Press freedom has long been discussed within the realms of PR, the media and communications more generally. So what’s it all about?
To simplify the issue, it comes down to the right of the press to publish information they believe is in the public interest versus an individual or group’s right to privacy.
The digital era is raising many unique challenges within the press freedom versus privacy debate leaving some key questions such as who are the contemporary gatekeepers of the media? What are the boundaries of privacy? Is digital media shaping contemporary media debates regarding celebrities and privacy?
In the past there were traditional media gatekeepers to keep the media in check, but with digital developments and the ease of social sharing, who is policing the social realms? Automatic play-back on videos on Twitter raised this question last year after the shooting of two reporters live on air in America. Many users were not aware of the feature which had (at the time) been added during an update. This took away the user’s choice as to whether or not they wanted to watch (in this case) a rather tragic event unfold.
Every year there are new cases that highlight the complexities of such issues, particularly when high-profile individuals are involved. In recent weeks there have been several notable cases that have thwarted the issue back in to the spotlight.
The good: Panama papers
The Guardian recently published an article hailing press freedom as a necessary counter to those in power who would prefer controversial and potentially career-damaging stories to stay secret. They discuss the topic from the perspective that the press have a responsibility to hold people to account, particularly if they are doing unscrupulous things.
This example is considered ‘good’ because, at its very core, it is an example of the press speaking out against an issue that is (arguably) in the public interest and would otherwise not have been openly discussed.
This issue has gained considerable global media attention which is perhaps a reflection of the scale of the issue and the state of UK press freedom. Consider this, the Snowden leaks were published in America and the Panama papers were released by a German newspaper because the press is deemed to be more liberal elsewhere. So what does this say about the UK press system?
The article examines the digital age, which has given the media far more reach and potential than at any other time in its history. But it also notes how other things have changed, including the rise of social media as a platform for unlimited volumes of content. Journalism, at its worse, can be intrusive. But at its best, is a powerful tool.
The Bad: Hulk Hogan
During the Hulk Hogan Vs Gawker media trial earlier this year, a landmark decision was made which sent a clear message to the media.
Gawker described the decision to award Hogan (aka Terry Bollea) over $100 million in damages as “extraordinary”. But what actually happened?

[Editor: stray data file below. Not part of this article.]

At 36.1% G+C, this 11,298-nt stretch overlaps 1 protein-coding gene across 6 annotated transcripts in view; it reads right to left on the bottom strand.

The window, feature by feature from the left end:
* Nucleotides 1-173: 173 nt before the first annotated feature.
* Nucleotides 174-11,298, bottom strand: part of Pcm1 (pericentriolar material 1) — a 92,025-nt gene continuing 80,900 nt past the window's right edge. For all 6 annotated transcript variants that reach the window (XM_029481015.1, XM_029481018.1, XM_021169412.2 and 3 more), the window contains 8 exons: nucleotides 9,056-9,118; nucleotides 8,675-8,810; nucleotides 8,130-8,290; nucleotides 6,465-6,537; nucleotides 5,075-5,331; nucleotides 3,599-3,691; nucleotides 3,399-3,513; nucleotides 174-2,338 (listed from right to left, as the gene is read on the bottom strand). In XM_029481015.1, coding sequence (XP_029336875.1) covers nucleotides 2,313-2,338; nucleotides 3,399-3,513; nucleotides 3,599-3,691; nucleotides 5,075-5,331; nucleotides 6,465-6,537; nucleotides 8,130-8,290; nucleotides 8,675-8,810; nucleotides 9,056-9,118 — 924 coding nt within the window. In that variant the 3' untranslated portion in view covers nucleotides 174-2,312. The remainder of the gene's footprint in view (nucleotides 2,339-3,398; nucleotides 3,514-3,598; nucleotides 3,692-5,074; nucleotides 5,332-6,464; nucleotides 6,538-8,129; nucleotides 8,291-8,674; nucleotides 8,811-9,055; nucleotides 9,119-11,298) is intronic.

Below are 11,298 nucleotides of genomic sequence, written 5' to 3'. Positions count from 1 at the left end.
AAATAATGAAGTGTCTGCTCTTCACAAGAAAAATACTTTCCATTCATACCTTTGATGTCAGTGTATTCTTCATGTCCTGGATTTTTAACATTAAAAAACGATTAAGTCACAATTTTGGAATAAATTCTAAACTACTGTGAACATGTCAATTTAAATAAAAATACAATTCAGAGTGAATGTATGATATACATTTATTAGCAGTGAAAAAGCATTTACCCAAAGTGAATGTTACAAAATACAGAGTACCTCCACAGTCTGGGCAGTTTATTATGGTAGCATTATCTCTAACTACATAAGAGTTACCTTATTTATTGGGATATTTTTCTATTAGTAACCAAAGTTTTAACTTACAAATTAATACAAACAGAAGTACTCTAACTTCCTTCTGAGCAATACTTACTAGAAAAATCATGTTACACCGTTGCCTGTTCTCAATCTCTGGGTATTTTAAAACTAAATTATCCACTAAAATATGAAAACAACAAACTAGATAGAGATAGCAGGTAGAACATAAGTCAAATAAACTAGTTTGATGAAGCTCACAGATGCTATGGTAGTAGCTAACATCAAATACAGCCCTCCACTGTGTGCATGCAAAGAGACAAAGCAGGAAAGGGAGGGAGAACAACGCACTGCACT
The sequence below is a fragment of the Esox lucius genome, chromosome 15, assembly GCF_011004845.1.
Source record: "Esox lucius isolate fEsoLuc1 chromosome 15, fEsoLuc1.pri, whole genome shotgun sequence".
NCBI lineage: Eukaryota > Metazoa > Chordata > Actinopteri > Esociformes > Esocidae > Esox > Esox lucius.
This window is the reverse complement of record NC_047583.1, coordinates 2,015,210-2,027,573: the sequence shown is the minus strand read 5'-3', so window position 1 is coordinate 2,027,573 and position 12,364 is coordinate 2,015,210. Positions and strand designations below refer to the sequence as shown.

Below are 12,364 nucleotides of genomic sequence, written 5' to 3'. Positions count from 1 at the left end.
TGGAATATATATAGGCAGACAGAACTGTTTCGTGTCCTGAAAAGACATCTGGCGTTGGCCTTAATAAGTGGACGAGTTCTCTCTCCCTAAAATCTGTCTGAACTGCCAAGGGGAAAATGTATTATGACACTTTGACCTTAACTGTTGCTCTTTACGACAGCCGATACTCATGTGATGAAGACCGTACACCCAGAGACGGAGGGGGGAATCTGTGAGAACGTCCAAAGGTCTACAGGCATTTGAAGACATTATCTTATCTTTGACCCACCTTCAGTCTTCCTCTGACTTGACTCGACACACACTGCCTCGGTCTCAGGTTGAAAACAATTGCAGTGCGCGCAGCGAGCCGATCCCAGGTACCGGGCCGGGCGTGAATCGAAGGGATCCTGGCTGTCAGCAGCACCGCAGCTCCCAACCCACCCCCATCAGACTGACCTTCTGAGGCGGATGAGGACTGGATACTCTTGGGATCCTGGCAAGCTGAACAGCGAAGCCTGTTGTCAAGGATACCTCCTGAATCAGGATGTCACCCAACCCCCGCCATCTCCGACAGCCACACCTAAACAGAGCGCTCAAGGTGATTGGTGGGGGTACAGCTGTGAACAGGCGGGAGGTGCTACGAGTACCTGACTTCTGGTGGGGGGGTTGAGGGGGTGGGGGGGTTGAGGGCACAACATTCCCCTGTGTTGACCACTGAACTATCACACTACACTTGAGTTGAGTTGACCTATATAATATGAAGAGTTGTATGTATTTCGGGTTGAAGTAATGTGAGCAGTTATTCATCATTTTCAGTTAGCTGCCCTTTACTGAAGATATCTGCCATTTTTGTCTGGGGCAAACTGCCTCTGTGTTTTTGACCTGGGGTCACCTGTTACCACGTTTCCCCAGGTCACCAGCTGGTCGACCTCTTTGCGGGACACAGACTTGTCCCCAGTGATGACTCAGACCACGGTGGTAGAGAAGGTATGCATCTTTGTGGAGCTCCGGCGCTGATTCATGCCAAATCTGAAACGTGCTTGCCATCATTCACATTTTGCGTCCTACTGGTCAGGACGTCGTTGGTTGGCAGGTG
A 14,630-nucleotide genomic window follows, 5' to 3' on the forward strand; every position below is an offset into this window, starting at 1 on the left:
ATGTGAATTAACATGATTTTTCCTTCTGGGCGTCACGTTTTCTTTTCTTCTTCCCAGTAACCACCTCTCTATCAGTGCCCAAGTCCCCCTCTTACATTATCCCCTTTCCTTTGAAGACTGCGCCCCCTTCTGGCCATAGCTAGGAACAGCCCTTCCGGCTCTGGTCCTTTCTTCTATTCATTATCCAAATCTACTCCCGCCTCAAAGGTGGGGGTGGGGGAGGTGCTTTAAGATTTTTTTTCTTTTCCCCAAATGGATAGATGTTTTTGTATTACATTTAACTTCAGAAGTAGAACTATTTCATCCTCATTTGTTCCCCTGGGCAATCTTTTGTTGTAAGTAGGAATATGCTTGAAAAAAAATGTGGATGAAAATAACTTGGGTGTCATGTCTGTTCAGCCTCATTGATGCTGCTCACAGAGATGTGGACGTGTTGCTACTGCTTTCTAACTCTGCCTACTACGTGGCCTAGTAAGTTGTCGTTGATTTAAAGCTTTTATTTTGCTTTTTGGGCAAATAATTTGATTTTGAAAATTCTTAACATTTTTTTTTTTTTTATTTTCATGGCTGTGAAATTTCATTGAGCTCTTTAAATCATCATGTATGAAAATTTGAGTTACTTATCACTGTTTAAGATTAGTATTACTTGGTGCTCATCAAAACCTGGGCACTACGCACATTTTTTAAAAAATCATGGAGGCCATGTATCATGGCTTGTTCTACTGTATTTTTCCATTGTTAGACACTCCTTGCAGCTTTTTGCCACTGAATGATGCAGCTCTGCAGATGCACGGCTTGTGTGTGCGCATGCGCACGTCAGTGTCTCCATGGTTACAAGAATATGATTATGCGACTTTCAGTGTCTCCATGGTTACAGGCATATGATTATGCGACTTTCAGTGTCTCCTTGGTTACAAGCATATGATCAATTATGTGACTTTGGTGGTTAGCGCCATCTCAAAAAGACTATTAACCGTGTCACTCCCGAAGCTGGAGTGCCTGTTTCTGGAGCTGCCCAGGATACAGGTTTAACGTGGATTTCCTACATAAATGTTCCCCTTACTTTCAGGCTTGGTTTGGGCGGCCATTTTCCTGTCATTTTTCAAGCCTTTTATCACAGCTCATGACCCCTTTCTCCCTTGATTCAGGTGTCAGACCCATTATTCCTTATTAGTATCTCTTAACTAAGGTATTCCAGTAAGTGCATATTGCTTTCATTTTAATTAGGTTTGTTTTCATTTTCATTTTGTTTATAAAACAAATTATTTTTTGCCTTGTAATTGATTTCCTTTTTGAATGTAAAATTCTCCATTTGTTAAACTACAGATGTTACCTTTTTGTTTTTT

Hogan took the now infamous Gawker media to court after they published a sex tape of him. The tape was controversial for several reasons: it featured a friend’s wife; there was an inappropriate conversation between them; and, Hogan himself did not know the rendez-vous was being recorded.
It was published online alongside an essay by the then editor-in-chief A.J. Daulerio, about celebrity sex.
The rise of social media has bought with it many new possibilities and opportunities, but: with great power comes great responsibility! And social media has tested this to the limits. This court case in particular raised questions around newsworthiness and celebrities’ right to privacy. Two discussions that are not necessarily new to the media realm, but that may be increasingly important.
In the end, the jurors at the trial decided this was a breach of Hogan’s privacy. The overarching message sent to Gawker was clear: privacy is more important than selling controversial news stories at the expense of an individual’s privacy outside of the media spotlight.
The Ugly: The super injunction
Celebrity super injunctions have become infamous in recent years as the rich and famous go to extreme lengths to keep their personal lives out of the press, fearing an uncomfortable backlash and potential reputation damage among other things.
The problem is, super injunctions have become so big they’ve become a parody of themselves. By the time the individual has spent hundreds of thousands (possibly millions) of pounds to keep the story out of the press through the legal system, the media and typically a large proportion of the UK population will have worked out who the individual is – which raises the question: what use are they anyway?
In the past, stories has gone to print in the end, leaving the individual involved with a costly legal bill and even more unwanted media attention than what the story may have generated in the first place.
In conclusion. Perhaps there needs to be a clear distinction between what is considered to be newsworthy in the digital media age, regardless of celebrity status. Ultimately, the Panama papers have revealed deep financial secrets with implications for the rich and famous around the world, however, the release of a secret sex-tape has not affected society, yet has had far reaching implications for the media world. The result of the celebrity super injunction in this instance has yet to be seen, but one thing is for certain, press freedom in the digital age requires a level of responsibility greater than at any other time. It can be a powerful tool enabling those without a voice to speak out, but if misused there can be far reaching consequences.